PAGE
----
Motor oil is an essential lubricant. It’s main function is to lubricate the moving parts in your engine. It also cleans, inhibits corrosion and cools the engine, by carrying heat away from those moving parts. For years, the accepted interval for oil replacement and filter service has been every three months or 3000 miles.
Improvements in oil chemistry and engine design technology have allowed for longer oil change intervals; typically it’s anywhere from 4,000 to 10,000 miles for most vehicles, depending on the specific oil type (full synthetic vs. synthetic blend).
Over time, oil can break down as a result of the operating temperatures of today’s smaller, higher-revving engines. When this occurs, the oil becomes less effective and friction may increase, resulting in excessive and premature wear. Dirt and other contaminants may build up in both the oil and oil filter as well, creating sludge, also known as “gel.”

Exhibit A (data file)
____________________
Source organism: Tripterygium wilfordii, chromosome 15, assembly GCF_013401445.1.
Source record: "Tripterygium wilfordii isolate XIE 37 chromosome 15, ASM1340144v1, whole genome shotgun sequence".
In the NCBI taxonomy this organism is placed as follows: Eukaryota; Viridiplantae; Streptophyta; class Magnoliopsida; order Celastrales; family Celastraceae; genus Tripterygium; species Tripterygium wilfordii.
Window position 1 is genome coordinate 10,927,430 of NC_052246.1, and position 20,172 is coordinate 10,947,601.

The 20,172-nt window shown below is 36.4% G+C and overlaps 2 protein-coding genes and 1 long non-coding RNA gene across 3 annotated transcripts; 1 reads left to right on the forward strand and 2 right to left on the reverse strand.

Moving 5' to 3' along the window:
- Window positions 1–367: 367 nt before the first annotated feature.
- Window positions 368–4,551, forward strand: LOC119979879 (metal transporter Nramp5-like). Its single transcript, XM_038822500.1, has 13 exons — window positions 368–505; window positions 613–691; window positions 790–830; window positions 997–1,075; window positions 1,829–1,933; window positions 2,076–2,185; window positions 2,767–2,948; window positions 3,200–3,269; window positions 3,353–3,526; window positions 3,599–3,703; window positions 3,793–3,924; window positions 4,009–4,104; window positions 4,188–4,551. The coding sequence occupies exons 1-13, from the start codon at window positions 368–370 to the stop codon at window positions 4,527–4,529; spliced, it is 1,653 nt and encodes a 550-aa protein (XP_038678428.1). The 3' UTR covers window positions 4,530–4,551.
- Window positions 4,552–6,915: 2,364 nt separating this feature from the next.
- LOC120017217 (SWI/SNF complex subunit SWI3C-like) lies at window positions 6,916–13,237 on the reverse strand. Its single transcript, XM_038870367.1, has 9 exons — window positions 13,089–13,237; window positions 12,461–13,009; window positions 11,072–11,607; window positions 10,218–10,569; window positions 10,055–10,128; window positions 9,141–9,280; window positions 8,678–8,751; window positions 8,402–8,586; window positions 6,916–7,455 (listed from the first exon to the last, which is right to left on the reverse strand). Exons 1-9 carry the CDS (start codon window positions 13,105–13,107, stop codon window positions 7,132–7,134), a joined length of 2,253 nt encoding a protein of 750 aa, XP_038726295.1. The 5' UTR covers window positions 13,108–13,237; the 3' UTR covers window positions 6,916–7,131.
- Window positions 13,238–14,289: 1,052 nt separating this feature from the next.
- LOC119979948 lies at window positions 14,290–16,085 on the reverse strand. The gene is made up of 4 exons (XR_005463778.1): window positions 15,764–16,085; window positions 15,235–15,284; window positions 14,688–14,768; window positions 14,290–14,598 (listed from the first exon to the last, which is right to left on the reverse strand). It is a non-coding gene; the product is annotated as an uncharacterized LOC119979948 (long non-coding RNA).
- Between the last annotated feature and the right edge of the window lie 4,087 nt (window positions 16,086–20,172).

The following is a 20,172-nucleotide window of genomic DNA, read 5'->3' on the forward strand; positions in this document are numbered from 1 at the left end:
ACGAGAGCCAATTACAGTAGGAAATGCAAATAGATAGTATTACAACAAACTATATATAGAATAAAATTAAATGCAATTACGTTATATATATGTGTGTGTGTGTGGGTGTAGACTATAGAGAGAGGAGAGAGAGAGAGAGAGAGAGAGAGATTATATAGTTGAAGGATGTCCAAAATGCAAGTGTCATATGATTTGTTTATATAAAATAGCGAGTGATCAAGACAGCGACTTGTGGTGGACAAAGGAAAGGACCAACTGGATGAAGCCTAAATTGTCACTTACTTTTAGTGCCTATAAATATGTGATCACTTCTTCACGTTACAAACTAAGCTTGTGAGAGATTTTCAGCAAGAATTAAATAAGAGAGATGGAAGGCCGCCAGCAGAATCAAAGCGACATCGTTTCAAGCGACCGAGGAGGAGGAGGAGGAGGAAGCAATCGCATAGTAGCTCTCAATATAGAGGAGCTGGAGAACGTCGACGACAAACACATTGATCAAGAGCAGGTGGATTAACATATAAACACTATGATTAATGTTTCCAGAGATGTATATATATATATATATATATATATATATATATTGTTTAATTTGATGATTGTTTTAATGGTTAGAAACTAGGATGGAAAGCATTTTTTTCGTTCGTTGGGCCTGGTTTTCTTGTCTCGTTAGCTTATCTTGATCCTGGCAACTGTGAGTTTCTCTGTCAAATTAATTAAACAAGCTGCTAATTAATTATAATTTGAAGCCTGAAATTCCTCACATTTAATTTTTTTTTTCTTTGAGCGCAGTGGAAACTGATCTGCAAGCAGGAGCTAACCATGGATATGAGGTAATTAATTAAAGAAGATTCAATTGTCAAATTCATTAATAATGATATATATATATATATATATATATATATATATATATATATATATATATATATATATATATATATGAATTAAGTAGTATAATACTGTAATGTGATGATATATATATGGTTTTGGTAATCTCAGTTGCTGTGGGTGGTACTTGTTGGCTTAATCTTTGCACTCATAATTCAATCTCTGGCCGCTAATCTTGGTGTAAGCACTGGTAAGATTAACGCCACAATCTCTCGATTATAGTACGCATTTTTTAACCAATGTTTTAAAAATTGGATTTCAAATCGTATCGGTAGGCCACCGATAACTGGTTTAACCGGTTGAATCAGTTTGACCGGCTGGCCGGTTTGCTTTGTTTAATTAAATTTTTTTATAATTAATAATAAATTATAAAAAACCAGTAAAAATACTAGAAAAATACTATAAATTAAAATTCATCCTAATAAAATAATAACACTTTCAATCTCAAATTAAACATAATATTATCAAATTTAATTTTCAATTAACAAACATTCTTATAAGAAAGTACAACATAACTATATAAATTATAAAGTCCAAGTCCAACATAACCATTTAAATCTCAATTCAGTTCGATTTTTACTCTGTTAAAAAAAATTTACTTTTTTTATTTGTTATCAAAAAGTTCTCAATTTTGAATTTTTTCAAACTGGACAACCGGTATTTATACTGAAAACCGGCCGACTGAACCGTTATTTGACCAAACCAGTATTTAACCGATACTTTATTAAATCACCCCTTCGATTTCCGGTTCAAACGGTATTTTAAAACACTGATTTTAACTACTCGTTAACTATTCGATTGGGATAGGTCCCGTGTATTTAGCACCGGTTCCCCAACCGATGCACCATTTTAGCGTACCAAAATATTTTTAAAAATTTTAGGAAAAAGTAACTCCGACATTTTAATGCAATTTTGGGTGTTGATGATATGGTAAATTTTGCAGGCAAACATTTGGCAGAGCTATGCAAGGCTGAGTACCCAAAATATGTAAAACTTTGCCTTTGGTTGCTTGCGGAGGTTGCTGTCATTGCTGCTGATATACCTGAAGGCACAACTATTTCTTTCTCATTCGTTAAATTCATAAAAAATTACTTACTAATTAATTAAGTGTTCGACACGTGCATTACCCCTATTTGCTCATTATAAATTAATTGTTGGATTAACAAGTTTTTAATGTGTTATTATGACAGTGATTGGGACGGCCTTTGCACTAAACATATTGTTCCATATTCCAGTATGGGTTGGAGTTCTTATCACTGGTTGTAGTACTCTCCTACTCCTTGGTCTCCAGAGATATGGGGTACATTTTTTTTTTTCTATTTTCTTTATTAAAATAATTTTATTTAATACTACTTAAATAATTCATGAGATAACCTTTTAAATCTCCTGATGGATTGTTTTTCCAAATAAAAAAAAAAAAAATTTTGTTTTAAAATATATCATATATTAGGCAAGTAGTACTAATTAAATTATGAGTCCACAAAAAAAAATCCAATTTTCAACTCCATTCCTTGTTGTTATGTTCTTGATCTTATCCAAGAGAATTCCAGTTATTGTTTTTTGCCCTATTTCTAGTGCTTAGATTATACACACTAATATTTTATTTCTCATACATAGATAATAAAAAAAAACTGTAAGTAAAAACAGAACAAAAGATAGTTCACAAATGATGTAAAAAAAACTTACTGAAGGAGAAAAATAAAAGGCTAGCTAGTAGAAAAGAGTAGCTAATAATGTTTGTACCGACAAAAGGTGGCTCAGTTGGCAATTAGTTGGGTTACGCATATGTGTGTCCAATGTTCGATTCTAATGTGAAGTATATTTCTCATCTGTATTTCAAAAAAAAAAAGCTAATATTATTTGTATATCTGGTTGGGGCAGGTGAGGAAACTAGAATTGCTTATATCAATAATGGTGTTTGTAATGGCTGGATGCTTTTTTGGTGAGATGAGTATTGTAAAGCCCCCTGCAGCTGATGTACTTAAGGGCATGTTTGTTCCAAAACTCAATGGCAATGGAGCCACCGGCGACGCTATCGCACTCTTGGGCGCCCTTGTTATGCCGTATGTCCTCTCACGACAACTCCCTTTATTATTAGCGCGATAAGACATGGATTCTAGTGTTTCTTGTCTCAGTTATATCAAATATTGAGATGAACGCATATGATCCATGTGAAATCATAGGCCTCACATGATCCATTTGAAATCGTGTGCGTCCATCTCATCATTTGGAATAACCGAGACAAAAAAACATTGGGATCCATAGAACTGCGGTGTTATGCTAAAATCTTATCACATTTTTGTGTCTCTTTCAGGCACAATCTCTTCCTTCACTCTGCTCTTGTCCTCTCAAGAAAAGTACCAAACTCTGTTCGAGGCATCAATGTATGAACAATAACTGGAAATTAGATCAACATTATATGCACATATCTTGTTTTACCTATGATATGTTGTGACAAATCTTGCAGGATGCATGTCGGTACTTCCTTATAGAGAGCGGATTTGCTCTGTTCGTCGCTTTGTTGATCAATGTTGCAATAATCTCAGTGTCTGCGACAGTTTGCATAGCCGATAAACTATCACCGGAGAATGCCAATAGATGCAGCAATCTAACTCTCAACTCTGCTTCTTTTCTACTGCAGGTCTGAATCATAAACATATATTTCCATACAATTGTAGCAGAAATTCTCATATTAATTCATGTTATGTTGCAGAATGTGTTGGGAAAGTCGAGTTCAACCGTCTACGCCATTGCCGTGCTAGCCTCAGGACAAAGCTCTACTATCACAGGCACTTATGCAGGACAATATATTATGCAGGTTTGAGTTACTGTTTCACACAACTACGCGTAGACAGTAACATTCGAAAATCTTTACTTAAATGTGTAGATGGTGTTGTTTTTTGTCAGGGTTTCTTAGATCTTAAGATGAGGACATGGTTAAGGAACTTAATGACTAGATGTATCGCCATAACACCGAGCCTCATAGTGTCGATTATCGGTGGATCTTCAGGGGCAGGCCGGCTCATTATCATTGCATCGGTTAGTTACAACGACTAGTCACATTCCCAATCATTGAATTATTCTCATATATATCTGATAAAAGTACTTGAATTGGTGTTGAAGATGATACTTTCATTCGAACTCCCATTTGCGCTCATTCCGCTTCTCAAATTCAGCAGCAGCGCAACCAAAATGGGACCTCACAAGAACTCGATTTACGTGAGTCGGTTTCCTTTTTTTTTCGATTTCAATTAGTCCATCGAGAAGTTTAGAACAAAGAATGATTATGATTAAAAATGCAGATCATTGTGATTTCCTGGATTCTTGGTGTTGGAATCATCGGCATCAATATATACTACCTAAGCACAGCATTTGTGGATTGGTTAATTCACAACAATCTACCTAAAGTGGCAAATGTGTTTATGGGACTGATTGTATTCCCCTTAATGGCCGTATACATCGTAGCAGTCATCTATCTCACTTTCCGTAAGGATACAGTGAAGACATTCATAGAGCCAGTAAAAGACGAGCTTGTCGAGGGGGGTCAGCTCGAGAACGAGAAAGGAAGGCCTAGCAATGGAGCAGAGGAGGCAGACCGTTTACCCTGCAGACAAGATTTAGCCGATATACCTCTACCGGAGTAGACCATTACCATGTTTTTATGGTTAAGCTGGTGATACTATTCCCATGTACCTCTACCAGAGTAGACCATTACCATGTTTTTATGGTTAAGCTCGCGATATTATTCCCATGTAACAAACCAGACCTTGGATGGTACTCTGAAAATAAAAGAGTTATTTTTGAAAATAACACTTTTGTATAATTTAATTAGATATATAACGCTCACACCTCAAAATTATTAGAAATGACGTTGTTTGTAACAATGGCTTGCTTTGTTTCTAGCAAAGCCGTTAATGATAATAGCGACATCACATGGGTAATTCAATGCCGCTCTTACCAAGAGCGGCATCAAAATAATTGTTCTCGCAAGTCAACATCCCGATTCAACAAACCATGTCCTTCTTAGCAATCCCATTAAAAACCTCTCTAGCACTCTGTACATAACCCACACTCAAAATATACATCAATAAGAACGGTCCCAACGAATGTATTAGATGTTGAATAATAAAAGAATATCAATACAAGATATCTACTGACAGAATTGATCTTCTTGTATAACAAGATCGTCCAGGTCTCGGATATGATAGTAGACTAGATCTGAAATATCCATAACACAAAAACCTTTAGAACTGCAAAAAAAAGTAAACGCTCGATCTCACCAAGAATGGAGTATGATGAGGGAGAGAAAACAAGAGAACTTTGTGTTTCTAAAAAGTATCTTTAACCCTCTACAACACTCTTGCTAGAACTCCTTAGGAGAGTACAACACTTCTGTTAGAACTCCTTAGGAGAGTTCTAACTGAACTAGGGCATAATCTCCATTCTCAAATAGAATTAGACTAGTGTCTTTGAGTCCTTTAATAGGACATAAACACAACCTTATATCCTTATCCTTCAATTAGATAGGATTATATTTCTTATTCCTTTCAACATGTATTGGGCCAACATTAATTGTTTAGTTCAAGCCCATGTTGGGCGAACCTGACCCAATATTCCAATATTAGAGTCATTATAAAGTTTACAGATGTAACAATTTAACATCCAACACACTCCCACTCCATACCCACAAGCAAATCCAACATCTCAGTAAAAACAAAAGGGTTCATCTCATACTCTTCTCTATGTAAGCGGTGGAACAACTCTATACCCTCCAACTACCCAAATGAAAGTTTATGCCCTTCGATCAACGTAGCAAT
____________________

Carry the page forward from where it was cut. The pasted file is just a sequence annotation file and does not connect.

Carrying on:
Failure to follow recommended service intervals may cause your engine to work harder, eventually leading to premature wear and possible engine failure. From a safety standpoint, failing to change your oil isn’t likely to pose a problem for you or other motorists. From an environmental point of view, maintaining your vehicle according to the manufacturer’s recommendations and your current driving conditions will result in a vehicle that runs better, with lower exhaust emissions and a smaller carbon footprint.